The Worldcom Youth Meeting brought together young communication and marketing professionals in Budapest at the end of May. After a long break caused by the pandemic, meeting face to face put a smile on every participant’s face. As Medita Communication represents Worldcom in Finland, the youngest experts from the agency got to meet their international colleagues at the event.
The meeting takes place annually in Budapest, Hungary and it gathers experts aged under thirty from Worldcom partner agencies together to network and to learn from each other. Organized by volunteers with support from Worldcom, the free of charge meeting gives participants a chance to get international experience and to create their own networks in the field. This time there were 23 participants from Italy, Germany, UK and Poland, among other countries.
The digital marketing specialist Heidi Käsmä and content creator, science reporter Aino Soutsalmi from Medita left for Budapest with anticipation. The three days in Hungary were filled with sunshine, insights and new friends and colleagues. You can read more about Heidi’s and Aino’s experiences from below.
The 11. Worldcom Youth Meeting gathered 23 young experts from 11 countries to Budapest. Video: Próbakő Kommunikáció
What did you expect?
Heidi: This was my first work-related travel experience abroad so I was very excited and a bit nervous at the same time. The material sent to us before the meeting helped to prepare for the task.
Aino: This was my first work trip abroad as well. I falsely expected a big event and huge auditoriums. The material given in advance told me that there would be around 20 participants. This was nicer actually, as the group became tighter and the meeting more relaxed.
In addition to the Youth Meeting, we had time to walk in the heat of the city.
What activities did the Youth Meeting offer?
Heidi: The meeting started with a welcome dinner. Experts in communication and marketing from different countries gathered to enjoy delicious food and to get to know each other in a relaxed setting. The happy chatter was interrupted only by the welcome speech from the organizer András R. Nagy (Próbakő Kommunikáció) and the picking up food from the buffet table.
The core of the whole meeting was the PR-contest in which the participants were divided into groups for teamwork. This year the client was Budapest Metropolitan University (METU), the largest private university in Hungary. The goal of the competition was to build a communication plan to attract international students to the university and enhance the collaboration with potential partner universities around Europe. Of course, the competition included the announcement of the winning team. This year the title went to a team whose unique idea about doing a campaign tour in Eastern European cities by bus interested the client.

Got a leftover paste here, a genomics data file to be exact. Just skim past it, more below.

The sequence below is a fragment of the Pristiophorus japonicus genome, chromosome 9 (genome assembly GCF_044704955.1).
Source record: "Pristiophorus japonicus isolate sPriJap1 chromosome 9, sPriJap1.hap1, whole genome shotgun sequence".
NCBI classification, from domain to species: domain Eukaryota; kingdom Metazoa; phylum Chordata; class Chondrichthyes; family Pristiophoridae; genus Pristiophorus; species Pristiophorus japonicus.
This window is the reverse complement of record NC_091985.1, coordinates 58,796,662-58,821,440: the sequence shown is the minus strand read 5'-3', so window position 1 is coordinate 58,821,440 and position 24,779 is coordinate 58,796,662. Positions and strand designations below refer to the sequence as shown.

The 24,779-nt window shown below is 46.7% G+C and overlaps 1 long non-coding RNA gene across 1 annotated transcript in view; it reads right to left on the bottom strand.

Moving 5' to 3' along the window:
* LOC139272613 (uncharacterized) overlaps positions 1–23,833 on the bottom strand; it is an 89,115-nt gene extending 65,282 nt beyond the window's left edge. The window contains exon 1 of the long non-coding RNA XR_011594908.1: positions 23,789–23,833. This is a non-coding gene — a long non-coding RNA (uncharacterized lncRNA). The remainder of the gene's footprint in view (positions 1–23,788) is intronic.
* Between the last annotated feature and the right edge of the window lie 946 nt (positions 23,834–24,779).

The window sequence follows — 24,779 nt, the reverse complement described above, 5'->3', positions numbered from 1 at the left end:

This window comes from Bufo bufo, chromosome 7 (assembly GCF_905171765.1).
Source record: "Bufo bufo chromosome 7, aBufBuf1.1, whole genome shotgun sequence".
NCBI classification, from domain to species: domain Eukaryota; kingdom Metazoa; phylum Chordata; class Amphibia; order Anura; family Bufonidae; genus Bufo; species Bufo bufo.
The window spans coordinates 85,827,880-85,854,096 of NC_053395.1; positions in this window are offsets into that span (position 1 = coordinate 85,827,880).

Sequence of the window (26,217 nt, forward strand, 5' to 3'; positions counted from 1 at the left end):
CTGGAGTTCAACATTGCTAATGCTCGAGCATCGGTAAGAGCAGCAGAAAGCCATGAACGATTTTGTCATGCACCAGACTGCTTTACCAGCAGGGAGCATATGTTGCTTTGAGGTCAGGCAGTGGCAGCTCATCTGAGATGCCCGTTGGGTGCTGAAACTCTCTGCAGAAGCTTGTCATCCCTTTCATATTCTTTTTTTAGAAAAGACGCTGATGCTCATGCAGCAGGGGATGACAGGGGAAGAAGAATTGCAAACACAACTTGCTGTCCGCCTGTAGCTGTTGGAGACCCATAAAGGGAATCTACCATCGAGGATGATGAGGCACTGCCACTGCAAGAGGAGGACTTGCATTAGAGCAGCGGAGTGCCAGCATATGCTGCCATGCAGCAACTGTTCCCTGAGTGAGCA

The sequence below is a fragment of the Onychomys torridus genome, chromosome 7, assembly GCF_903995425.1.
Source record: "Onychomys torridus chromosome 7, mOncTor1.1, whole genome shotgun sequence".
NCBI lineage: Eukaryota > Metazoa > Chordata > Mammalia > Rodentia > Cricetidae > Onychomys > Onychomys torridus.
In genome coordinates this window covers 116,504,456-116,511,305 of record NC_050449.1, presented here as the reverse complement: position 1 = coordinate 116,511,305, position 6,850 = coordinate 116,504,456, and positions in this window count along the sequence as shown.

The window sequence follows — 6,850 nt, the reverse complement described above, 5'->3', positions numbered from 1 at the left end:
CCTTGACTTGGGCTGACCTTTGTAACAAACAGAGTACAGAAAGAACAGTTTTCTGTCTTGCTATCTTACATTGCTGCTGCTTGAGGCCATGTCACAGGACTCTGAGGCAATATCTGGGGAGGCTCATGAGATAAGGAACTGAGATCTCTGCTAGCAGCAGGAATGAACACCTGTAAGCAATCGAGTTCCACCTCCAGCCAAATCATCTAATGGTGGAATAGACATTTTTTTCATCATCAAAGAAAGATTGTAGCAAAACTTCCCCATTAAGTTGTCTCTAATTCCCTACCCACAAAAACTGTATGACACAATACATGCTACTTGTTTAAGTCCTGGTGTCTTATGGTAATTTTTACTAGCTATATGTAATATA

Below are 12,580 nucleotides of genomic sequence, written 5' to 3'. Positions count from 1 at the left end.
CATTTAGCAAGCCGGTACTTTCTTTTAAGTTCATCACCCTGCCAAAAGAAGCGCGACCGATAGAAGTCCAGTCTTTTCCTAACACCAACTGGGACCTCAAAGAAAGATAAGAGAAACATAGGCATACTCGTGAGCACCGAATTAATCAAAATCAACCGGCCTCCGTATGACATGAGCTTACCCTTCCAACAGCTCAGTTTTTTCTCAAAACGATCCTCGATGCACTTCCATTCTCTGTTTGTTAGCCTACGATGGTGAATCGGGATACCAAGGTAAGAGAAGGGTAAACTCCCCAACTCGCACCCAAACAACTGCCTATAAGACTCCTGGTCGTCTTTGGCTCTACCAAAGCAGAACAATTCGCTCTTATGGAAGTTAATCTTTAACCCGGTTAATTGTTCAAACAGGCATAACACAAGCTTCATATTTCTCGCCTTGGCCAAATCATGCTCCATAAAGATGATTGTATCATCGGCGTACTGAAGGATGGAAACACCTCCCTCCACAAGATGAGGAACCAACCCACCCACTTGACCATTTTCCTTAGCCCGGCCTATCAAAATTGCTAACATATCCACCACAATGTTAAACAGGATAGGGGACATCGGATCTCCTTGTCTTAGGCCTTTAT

Aino: In addition to the PR-competition, participants from every agency brought a case study with them. Many of the cases were related to crisis communication but brand work and projects with societal impact were also represented. We also got to know the other agencies in Worldcom and their focus areas through the presentations. In addition to the official program, there was a chance to get to know others better by going sightseeing or to a restaurant in case there was time left from the teamwork.
The youngsters weren’t the only ones giving presentations. We listened to two keynote speakers. Andras Sztaniszlav, the chairman of the Hungarian PR Association (HuPRA) told us about the status of PR agencies and the media field in Hungary. Tamás Mehlhoffer from the electronics company Tungsgram Group spoke about corporate responsibility (ESG; Environmental, Social, Governance).
Group photo of the participants. Unfortunately, we are missing from the photo since we had to hurry to catch our flight home before the meeting ended. Photo: Próbakő Kommunikáció
What was the best part of the trip?
Aino: Friendly people and new contacts. When you remember names and faces it’s easier to work together in the future. Everyone had similar interests and the audience gave good comments and questions. We got good feedback after our presentation as well.
Heidi: The best part was working together in an enthusiastic atmosphere and developing new skills. The three days were filled with new experiences and acquaintances. I learned a lot about communication as a subject and about Hungary as a country. It was also insightful to notice the different ways to advance communication as everyone brought forward their own expertise, and to see how various ways of working there can be. Thus it was definitely worth it to participate!
Participants from USA, Great Britain, France and Finland eating out in a traditional Hungarian restaurant after a tiring day.
What stayed on the top of your mind after the trip?
Aino: How creative the solutions in the PR contest were related to the amount of time we had for it. All five groups started to work out the problem with interestingly varying tools. The competition showed a concrete example of how many points of view are possible and how creative young professionals can be. Some focused on social media, some on background research and some relied on the power of a media event.
Furthermore, it was great seeing the new acquaintances again; we had an alumni meeting online after the live event.
Heidi: Especially memorable was the discussion about the media field in Hungary. In Hungary, the media is very political and largely under government control. There are things happening in the country that are difficult for a Finn to comprehend. In addition, on top of my mind are all the people we met. I hope that the networks with these young professionals will last a long time. Finally, I’d like to highlight that Budapest is an attractive city with its beautiful architecture and nature.